What does Romans 2:3 mean?
ESV: Do you suppose, O man—you who judge those who practice such things and yet do them yourself—that you will escape the judgment of God?
NIV: So when you, a mere human being, pass judgment on them and yet do the same things, do you think you will escape God's judgment?
NASB: But do you suppose this, you foolish person who passes judgment on those who practice such things, and yet does them as well, that you will escape the judgment of God?
CSB: Do you think--anyone of you who judges those who do such things yet do the same--that you will escape God's judgment?
NLT: Since you judge others for doing these things, why do you think you can avoid God’s judgment when you do the same things?
KJV: And thinkest thou this, O man, that judgest them which do such things, and doest the same, that thou shalt escape the judgment of God?
In the previous verse, Paul declared what he assumes his readers know and understand: God judges people for practicing sin. Now Paul asks a direct question: Do you think you are exempt from God's judgment for sin?
Why would anyone think they could escape God's judgment? As Paul showed in Romans 1, Gentiles may think this because they have rejected the very idea of God. He insists they are wrong. Now he comes to his Jewish readers. They may make the mistake of thinking God won't judge them for their sin either because they don't think themselves sinful or because they think He won't judge Jewish people. Paul will show they are wrong on both counts.
God will judge everyone one of us, Jewish or not, for our sinful practices. And we all commit sins, a point Paul will make later in this letter (Romans 3:23). All of this supports the central idea of this letter: that salvation is by grace alone, through faith alone, in Christ alone.
Romans 2:1–11 springs a trap, of sorts, for every reader who thought that Paul's devastating list of sins at the end of Romans 1 was about other people. In truth, everyone is guilty of sin. Those who judge others are guilty, also, of hypocrisy. Nobody will escape God's judgment for personal sin, including religious Jews and Gentiles. God will absolutely judge each person according to what he or she has done. If someone has lived sinlessly, doing only good, he will receive rewards and eternal life. If not, he deserves wrath and fury. This point sets up Paul's explanation of how we can, in fact, obtain salvation: by grace through faith.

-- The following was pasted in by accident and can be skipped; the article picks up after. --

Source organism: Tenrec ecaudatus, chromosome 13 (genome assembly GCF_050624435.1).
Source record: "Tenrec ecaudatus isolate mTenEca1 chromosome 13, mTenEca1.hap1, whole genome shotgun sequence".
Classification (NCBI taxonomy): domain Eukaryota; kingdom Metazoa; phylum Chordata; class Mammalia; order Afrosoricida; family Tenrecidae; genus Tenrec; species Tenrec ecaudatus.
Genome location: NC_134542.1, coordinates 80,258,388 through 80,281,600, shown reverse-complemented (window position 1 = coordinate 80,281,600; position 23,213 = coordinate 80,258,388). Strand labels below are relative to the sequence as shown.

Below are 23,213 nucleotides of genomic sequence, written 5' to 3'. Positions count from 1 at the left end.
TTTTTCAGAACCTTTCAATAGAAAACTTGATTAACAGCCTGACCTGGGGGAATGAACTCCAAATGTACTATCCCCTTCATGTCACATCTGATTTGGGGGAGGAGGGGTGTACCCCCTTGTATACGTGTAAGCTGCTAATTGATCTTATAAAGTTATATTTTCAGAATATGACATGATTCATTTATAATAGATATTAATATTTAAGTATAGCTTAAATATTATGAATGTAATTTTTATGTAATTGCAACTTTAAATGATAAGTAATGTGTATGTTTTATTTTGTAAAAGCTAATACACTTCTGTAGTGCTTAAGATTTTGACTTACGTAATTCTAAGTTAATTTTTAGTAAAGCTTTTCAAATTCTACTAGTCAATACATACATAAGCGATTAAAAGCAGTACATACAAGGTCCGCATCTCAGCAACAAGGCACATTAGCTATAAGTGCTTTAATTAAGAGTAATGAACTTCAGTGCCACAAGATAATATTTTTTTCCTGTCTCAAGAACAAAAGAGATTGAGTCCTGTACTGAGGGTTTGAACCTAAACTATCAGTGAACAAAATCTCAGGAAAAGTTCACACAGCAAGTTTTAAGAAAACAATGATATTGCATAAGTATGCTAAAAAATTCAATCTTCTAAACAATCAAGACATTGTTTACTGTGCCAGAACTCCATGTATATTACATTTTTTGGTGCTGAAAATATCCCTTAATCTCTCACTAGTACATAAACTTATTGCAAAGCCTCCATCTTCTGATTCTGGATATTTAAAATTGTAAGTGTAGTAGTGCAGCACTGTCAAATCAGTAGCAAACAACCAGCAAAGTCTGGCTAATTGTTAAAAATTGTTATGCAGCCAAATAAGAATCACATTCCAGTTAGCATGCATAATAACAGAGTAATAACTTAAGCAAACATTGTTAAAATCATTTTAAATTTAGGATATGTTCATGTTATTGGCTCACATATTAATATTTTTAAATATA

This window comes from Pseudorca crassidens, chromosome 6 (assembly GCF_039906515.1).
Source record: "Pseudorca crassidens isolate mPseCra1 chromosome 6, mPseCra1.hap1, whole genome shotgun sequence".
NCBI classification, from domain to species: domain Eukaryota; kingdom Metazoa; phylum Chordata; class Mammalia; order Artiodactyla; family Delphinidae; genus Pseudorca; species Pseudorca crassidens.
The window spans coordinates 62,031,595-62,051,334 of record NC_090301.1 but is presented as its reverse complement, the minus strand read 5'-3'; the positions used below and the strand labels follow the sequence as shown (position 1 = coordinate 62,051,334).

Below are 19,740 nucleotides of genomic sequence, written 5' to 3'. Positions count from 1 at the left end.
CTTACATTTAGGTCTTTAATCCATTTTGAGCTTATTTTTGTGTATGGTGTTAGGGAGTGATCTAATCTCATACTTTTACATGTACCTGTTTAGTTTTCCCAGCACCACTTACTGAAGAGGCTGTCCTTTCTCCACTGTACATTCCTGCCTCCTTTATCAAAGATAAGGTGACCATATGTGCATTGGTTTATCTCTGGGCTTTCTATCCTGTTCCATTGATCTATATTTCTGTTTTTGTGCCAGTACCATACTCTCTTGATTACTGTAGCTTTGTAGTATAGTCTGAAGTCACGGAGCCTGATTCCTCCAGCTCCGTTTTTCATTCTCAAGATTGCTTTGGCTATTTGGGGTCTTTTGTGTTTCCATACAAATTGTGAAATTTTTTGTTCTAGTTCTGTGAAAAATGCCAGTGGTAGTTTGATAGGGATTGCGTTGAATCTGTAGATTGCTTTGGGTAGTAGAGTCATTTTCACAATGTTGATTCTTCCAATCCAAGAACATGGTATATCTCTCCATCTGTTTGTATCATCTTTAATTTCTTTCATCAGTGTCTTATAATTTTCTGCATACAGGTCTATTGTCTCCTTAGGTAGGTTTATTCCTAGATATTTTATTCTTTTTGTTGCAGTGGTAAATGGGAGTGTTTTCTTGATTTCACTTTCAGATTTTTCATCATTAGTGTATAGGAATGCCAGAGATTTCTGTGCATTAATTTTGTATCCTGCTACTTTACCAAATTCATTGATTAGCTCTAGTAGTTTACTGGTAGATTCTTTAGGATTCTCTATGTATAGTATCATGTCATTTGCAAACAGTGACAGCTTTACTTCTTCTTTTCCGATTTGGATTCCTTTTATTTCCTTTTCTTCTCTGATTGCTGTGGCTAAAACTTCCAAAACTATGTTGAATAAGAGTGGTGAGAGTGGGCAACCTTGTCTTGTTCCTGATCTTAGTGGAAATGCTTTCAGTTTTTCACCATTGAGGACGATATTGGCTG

Romans 2 springs a trap on any religious person who read Paul's lists of sins at the end of Romans 1 and thought it wasn't about them. Paul calls them out for making themselves judges when they are also guilty. He shows that God will judge everyone, including those under the law, based on their works. This prefaces this letter's theme of salvation by grace, through faith, rather than by works. Many benefits come with having the law, but only if those under the law keep it. Jewishness—circumcision—must be an inner state, not just an outer one. Paul will show in the following chapter that none of us really meets those conditions.
Having just concluded a list of terrible sins humanity indulges in as a result of rejecting God, Paul turns to religious people and says, ''This applies to you, too.'' Nobody can judge arrogantly, because we are all guilty. Even God's people the Jews will stand before Him in judgment based on their works. Having the law only matters if someone can keep the law. Paul asks his Jewish readers why they don't and shows that they must be Jewish and circumcised in their hearts for it to matter. In the following chapter, he will show that nobody can keep the law.
The book of Romans is the New Testament's longest, most structured, and most detailed description of Christian theology. Paul lays out the core of the gospel message: salvation by grace alone through faith alone. His intent is to explain the good news of Jesus Christ in accurate and clear terms. As part of this effort, Paul addresses the conflicts between law and grace, between Jews and Gentiles, and between sin and righteousness. As is common in his writing, Paul closes out his letter with a series of practical applications.
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